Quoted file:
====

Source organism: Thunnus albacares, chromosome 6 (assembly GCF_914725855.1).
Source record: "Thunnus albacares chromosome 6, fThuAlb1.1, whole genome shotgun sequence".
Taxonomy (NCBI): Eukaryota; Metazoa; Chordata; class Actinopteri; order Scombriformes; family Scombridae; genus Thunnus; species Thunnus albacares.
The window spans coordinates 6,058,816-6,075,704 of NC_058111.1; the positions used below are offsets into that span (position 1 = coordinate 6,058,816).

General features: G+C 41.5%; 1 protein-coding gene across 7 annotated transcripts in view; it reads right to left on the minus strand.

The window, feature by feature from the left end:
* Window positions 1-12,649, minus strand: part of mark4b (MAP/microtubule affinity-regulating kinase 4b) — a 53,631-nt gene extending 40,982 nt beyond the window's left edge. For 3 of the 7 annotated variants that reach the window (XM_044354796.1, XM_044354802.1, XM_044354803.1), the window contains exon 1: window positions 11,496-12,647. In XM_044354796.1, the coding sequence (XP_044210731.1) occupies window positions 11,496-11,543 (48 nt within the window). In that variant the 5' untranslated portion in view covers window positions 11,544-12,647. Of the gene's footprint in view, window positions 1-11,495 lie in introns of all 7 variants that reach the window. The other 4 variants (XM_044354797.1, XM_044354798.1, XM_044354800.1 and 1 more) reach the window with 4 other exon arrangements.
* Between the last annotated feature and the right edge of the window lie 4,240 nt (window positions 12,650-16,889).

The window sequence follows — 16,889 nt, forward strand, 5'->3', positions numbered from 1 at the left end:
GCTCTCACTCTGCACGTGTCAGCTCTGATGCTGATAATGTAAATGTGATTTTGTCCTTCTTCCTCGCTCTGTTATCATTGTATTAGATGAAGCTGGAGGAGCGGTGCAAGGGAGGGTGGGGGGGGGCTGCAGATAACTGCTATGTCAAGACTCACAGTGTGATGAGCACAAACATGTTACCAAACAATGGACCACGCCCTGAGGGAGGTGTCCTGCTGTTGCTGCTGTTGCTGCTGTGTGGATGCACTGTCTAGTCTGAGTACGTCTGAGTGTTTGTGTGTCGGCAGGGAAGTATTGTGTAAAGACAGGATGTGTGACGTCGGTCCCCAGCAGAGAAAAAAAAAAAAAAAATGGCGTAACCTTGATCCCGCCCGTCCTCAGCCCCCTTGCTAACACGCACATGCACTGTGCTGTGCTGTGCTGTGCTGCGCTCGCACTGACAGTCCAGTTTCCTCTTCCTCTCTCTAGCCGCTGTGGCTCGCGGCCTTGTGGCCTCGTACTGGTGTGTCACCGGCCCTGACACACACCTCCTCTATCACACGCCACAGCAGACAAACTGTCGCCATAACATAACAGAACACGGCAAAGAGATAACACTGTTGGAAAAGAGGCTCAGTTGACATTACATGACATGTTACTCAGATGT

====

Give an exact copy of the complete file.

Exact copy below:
Source organism: Thunnus albacares, chromosome 6 (assembly GCF_914725855.1).
Source record: "Thunnus albacares chromosome 6, fThuAlb1.1, whole genome shotgun sequence".
Taxonomy (NCBI): Eukaryota; Metazoa; Chordata; class Actinopteri; order Scombriformes; family Scombridae; genus Thunnus; species Thunnus albacares.
The window spans coordinates 6,058,816-6,075,704 of NC_058111.1; the positions used below are offsets into that span (position 1 = coordinate 6,058,816).

General features: G+C 41.5%; 1 protein-coding gene across 7 annotated transcripts in view; it reads right to left on the minus strand.

The window, feature by feature from the left end:
* Window positions 1-12,649, minus strand: part of mark4b (MAP/microtubule affinity-regulating kinase 4b) — a 53,631-nt gene extending 40,982 nt beyond the window's left edge. For 3 of the 7 annotated variants that reach the window (XM_044354796.1, XM_044354802.1, XM_044354803.1), the window contains exon 1: window positions 11,496-12,647. In XM_044354796.1, the coding sequence (XP_044210731.1) occupies window positions 11,496-11,543 (48 nt within the window). In that variant the 5' untranslated portion in view covers window positions 11,544-12,647. Of the gene's footprint in view, window positions 1-11,495 lie in introns of all 7 variants that reach the window. The other 4 variants (XM_044354797.1, XM_044354798.1, XM_044354800.1 and 1 more) reach the window with 4 other exon arrangements.
* Between the last annotated feature and the right edge of the window lie 4,240 nt (window positions 12,650-16,889).

The window sequence follows — 16,889 nt, forward strand, 5'->3', positions numbered from 1 at the left end:
GCTCTCACTCTGCACGTGTCAGCTCTGATGCTGATAATGTAAATGTGATTTTGTCCTTCTTCCTCGCTCTGTTATCATTGTATTAGATGAAGCTGGAGGAGCGGTGCAAGGGAGGGTGGGGGGGGGCTGCAGATAACTGCTATGTCAAGACTCACAGTGTGATGAGCACAAACATGTTACCAAACAATGGACCACGCCCTGAGGGAGGTGTCCTGCTGTTGCTGCTGTTGCTGCTGTGTGGATGCACTGTCTAGTCTGAGTACGTCTGAGTGTTTGTGTGTCGGCAGGGAAGTATTGTGTAAAGACAGGATGTGTGACGTCGGTCCCCAGCAGAGAAAAAAAAAAAAAAAATGGCGTAACCTTGATCCCGCCCGTCCTCAGCCCCCTTGCTAACACGCACATGCACTGTGCTGTGCTGTGCTGTGCTGCGCTCGCACTGACAGTCCAGTTTCCTCTTCCTCTCTCTAGCCGCTGTGGCTCGCGGCCTTGTGGCCTCGTACTGGTGTGTCACCGGCCCTGACACACACCTCCTCTATCACACGCCACAGCAGACAAACTGTCGCCATAACATAACAGAACACGGCAAAGAGATAACACTGTTGGAAAAGAGGCTCAGTTGACATTACATGACATGTTACTCAGATGT